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Friday, May 06, 2011

Petrol Shortages in Kenya - May 2011 Part 3

Now for some Q&As as asked by some folks! Answers in italics.

@Waithaka asked: Kiraitu has to read a rioting act to all Oil Markers to behave or risk loosing their licences.
If he is unable or unwilling, He should be fired. But does Kibaki have the balls to fire his longtime friend?

'True it is,' wrote Charles Dudley Warner in 1850, 'that politics makes strange bedfellows.'

@KW: - Is OTS an effective method of importing oil for the country? From quality, quantity and cost perspective?

This is a complex topic. The arrangement is simple yet complicated.
At the current moment, YES.

- Kenya lacks sufficient capacity to accept multiple smaller shipments vs larger shipments. Other ships do offload at Shimanzi & these are primarily private cargoes.
- OTS allows for bulk buying thus if handled properly, can lead to lower prices
- OTS shipments are bid for competitively but the problem has been the delivery i.e. delayed deliveries or short deliveries.

Long Term: I think a similar arrangement to OTS should be maintained for smaller firms to pool their buying power. The larger firms can import their own cargoes without the need for OTS

Quality: Whether under OTS or otherwise, each shipment should [& is] inspected
Quantity: See above
Cost: See above

- As I understand it, our refinery is propped up by GoK regulations. Does this mean it would be more efficient (and/or cheaper) for each OMC to import it's own refined product? If so, does the benefit of refining a certain quota locally outweigh the negative from a big picture point of view (i.e. for the country).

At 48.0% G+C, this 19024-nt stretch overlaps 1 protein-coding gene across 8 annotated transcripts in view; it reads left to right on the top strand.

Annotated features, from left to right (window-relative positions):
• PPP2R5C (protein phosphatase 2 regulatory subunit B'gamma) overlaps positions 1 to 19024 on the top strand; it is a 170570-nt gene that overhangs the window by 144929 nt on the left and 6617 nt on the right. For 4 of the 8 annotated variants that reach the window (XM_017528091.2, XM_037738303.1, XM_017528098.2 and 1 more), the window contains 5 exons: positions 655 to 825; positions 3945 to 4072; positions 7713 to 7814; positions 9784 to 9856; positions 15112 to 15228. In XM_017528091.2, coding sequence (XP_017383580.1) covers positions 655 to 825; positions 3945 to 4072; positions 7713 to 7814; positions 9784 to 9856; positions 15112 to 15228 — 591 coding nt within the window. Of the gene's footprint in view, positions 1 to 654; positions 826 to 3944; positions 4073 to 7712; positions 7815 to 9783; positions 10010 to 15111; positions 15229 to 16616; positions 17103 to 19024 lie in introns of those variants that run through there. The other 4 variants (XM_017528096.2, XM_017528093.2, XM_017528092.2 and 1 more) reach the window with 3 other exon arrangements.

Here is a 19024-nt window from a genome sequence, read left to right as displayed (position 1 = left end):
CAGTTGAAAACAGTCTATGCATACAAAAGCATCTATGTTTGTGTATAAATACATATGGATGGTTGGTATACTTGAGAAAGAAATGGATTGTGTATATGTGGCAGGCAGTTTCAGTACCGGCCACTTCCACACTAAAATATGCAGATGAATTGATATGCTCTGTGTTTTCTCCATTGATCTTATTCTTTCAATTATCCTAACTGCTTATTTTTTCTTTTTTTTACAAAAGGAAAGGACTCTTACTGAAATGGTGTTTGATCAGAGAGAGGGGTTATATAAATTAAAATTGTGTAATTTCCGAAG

Yes, it is cheaper to import REFINED products vs using KPRL
- KPRL is ancient & very inefficient
- Imports of refined products allows Kenyan OMCs to import what is NEEDED not what can be produced. KPRL produces multiple fractional distillates. Some products are either not needed or over-supplied in Kenya leading to opportunity losses.

Long-term: If Kenya can secure crude oil supplies from South Sudan then building a new refinery in Kenya makes sense for local consumption & re-exports. Uganda plans to build their own refinery which is a good idea for them & Kenya which can import the refined products.

- Are there any penalties applicable to importers/OMC's who hog storage?
Not as such but there seem to be some new rules being put into place about evacuation from KPC storage tanks.

Technically, the 'hogs' should not have been allowed to pump in the 'extra' fuel into KPC's tanks [allocation of ullage is by an ullage committee but KPC controls the process] but it happened & someone at KPC is at fault.

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